In Saudi Arabia, the 1960s, and especially the 1970s, had been years of explosive development, liberal experimentation, and openness to the West. A reversal of this trend came about abruptly in 1979, the year in which the Grand Mosque in Mecca came under attack by religiously motivated critics of the monarchy, and the Islamic Republic of Iran was established. Each of these events signaled that religious conservatism would have to be politically addressed with greater vigor. Although the mosque siege was carried out by a small band of zealots and their actions of shooting in the mosque appalled most Muslims, their call for less ostentation on the part of the Saudi rulers and for a halt to the cultural inundation of the kingdom by the West struck a deep chord of sympathy across the kingdom. At the same time, Ayatollah Khomeini's call to overthrow the Al Saud was a direct challenge to the legitimacy of the monarchy as custodian of the holy places, and a challenge to the stability of the kingdom with its large Shia minority.
In the years following these events, the rise of the ultraconservative periphery has caused the vast center of society to shift in a conservative direction, producing greater polarity between those who are Western-oriented and the rest of society. The 1991 Persian Gulf War marked another dramatic shift toward conservative sentiment, and this conservative trend continued to gain momentum in the early 1990s.
The conservative revival has been manifest in literature, in individual behavior, in government policies, in official and unofficial relations with foreigners, in mosque sermons, and in protest demonstrations against the government. The revival was also apparent in increased religious programming on television and radio, and an increase in articles about religion in newspapers.
On an individual level, some Saudi citizens, especially educated young women, were expressing the revivalist mood by supplementing the traditional Saudi Islamic hijab (literally curtain or veil), a black cloak, black face veil, and hair covering, with long black gloves to hide the hands. In some cases, women who formerly had not covered their faces began to use the nontransparent covering once worn mainly by women of traditional families. Some, especially younger, university- educated women, wore the hijab when traveling in Europe or the United States to demonstrate the sincerity of their belief in following the precepts of Islam.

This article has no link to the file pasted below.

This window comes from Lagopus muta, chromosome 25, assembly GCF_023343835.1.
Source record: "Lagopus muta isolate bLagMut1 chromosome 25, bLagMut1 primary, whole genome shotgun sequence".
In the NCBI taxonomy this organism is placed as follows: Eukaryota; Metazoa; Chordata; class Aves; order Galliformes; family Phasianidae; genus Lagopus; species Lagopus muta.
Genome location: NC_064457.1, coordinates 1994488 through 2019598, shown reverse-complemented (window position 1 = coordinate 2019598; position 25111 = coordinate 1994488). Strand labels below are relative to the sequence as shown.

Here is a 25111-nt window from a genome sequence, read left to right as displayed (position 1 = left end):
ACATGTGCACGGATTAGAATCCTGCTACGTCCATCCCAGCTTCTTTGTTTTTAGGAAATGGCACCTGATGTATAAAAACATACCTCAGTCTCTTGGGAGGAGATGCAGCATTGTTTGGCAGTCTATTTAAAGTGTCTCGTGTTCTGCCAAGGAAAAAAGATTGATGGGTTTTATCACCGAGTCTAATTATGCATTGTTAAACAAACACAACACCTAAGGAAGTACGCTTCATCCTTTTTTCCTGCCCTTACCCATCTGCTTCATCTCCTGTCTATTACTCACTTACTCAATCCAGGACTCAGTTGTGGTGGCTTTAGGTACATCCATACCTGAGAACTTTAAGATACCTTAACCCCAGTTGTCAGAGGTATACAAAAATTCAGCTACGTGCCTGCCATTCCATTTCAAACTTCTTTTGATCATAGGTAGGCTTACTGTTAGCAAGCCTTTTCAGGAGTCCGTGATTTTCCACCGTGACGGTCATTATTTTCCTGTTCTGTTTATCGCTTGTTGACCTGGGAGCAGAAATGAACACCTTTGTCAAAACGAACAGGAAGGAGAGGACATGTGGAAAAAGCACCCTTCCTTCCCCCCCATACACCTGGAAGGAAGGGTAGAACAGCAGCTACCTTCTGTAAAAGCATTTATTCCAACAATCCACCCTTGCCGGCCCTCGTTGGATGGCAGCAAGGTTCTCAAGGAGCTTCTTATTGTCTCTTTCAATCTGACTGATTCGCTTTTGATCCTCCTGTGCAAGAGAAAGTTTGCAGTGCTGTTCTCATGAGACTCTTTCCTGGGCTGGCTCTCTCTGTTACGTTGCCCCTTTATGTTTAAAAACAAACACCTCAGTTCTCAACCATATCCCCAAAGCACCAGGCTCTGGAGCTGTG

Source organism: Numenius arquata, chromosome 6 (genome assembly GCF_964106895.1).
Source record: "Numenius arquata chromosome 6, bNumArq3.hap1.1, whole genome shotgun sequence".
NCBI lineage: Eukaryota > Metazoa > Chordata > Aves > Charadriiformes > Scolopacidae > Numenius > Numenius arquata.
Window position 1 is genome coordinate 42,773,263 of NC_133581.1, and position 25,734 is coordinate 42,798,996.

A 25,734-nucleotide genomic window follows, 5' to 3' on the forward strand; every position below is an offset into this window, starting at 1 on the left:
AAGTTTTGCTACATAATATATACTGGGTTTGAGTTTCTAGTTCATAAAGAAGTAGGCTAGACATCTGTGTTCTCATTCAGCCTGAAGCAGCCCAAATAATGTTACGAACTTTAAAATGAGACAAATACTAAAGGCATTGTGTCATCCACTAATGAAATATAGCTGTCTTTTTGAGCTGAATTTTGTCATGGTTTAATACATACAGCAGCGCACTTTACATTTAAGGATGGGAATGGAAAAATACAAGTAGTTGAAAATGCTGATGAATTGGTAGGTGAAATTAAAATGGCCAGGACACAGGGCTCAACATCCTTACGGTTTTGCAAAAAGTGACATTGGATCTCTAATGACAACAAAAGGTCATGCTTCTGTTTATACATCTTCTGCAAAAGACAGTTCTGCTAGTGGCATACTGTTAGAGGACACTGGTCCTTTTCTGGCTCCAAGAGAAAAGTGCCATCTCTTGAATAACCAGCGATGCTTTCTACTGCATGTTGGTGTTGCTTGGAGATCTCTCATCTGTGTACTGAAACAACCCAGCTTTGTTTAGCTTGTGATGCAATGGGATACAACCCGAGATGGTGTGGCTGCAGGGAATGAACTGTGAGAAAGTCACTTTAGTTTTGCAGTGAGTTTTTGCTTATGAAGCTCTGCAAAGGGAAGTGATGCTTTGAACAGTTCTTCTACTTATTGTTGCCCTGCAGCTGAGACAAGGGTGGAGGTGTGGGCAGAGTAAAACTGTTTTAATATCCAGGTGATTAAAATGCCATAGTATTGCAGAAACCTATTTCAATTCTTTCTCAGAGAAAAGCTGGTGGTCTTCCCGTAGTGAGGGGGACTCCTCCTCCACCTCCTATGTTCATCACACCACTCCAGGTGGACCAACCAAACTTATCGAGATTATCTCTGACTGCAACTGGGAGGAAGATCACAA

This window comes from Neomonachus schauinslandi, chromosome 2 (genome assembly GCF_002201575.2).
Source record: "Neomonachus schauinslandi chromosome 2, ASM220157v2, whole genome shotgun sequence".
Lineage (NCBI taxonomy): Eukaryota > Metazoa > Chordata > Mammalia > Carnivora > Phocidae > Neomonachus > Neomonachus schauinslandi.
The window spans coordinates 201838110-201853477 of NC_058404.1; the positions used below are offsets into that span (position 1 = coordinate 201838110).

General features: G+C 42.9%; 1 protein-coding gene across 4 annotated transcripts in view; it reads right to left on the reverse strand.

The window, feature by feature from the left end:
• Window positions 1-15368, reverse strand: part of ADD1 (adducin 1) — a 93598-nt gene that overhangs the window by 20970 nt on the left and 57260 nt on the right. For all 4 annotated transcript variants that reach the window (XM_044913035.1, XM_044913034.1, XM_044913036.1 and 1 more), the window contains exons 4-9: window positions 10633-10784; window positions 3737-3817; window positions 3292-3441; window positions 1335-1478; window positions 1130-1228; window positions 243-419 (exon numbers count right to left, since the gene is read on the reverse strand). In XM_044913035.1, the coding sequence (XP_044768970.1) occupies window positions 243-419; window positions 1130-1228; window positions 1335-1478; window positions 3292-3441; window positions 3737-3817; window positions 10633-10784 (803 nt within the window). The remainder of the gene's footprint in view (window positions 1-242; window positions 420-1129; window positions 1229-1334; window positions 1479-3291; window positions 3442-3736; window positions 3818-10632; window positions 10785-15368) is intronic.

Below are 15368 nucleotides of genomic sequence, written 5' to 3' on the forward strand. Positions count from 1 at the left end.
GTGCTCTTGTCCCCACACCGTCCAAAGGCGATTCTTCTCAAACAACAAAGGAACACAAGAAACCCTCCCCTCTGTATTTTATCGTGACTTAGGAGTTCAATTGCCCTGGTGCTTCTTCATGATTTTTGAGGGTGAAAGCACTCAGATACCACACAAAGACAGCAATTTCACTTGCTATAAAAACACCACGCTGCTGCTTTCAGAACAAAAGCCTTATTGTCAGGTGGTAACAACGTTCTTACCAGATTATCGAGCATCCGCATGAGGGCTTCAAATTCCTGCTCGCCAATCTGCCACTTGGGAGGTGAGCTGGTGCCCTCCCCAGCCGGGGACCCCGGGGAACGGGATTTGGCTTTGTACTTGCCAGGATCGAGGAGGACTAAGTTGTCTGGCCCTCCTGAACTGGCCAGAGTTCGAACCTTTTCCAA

In the Hijaz, another expression of the Islamic revival was participation in the ritual celebration of popular Islamic holidays. Some elite Hijazi families, for example, have revived the mawlid, a gathering for communal prayer on the occasion of the Prophet's birthday, or to celebrate a birth, mourn a death, bless a new house, or seek God's favor in fulfillment of some wish, such as cure of an illness or the birth of a child. Mawlid rituals, especially when performed by women, were suppressed by King Abdul Aziz Al-Saud when he conquered the Hijaz because they incorporated intercession and the Salafis considered them the equivalent of polytheism.
Reacting to the revivalist mood, the government has backed the mutawwiin in responding to calls for controls over behavior perceived as non-Islamic. In November 1990, a group of forty-seven women staged a demonstration to press their claim for the right to drive. The mutawwiin demanded that the women be punished. The government confiscated the women's passports after sentenced them to public flogging, and those employed as teachers were fired. The previously unofficial ban on women's driving quickly became official. As a further indication of the growing conservatism, considerable criticism of the women's behavior in asking for the right to drive came from within the women's branch of the university in Riyadh.
Religiously sanctioned behavior, once thought to be the responsibility of families, was being increasingly institutionalized and enforced. Women, for example, were usually prevented from traveling abroad unless accompanied by a male chaperon (mahram), a marked shift from the policy of the late 1970s, when a letter granting permission to travel was considered sufficient. This rule has compounded the difficulties for women wishing to study abroad: a 1982 edict remained in force that restricted scholarships for women to those whose father, husband, or brother was able to remain with them during the period of study.
State funding has increased for the nationwide organization of mutawwiin that is incorporated into the civil service bureaucracy. Once responsible primarily for enforcing the attendance of men in the mosque at prayer time, the tasks of the mutawwiin since the 1980s have come to include enforcing public abstinence from eating, drinking, and smoking among both Muslims and non-Muslims in the daylight hours during Ramadan. The mutawwiin (also seen as Committees for the Propagation of Virtue and Prevention of Vice or Committees for Public Morality) are also responsible for seeing that shops are closed at prayer time and that modest dress is maintained in public. Foreign women are required to cover the arms and legs, and men and women who were unrelated might be apprehended for traveling together in a car. In the early 1980s, an offending couple might have received an official reprimand, but in the early 1990s they might experience more serious consequences.
The rise in conservatism also can be seen in measures taken to obstruct non-Muslim religious services. Non-Muslim services have long been discouraged, but never prohibited, in Arabia. Even at the height of the Salafi revival in the 1920s, Christian missionary doctors held prayer services in the palace of Abdul Aziz Al-Saud. In the 1960s, 1970s, and 1980s, Christian religious services were held regularly in private houses and in housing compounds belonging to foreign companies, and these services were usually ignored by mutawwiin as long as they did not attract public attention or encourage proselytism. With the end of the Persian Gulf War, however, mutawwiin began to enforce a ban on non-Muslim worship and punished offenders. In 1991, it is claimed, a large number of mutawwiin accompanied by uniformed police broke up a Christian service in Riyadh and arrested a number of participants, including children.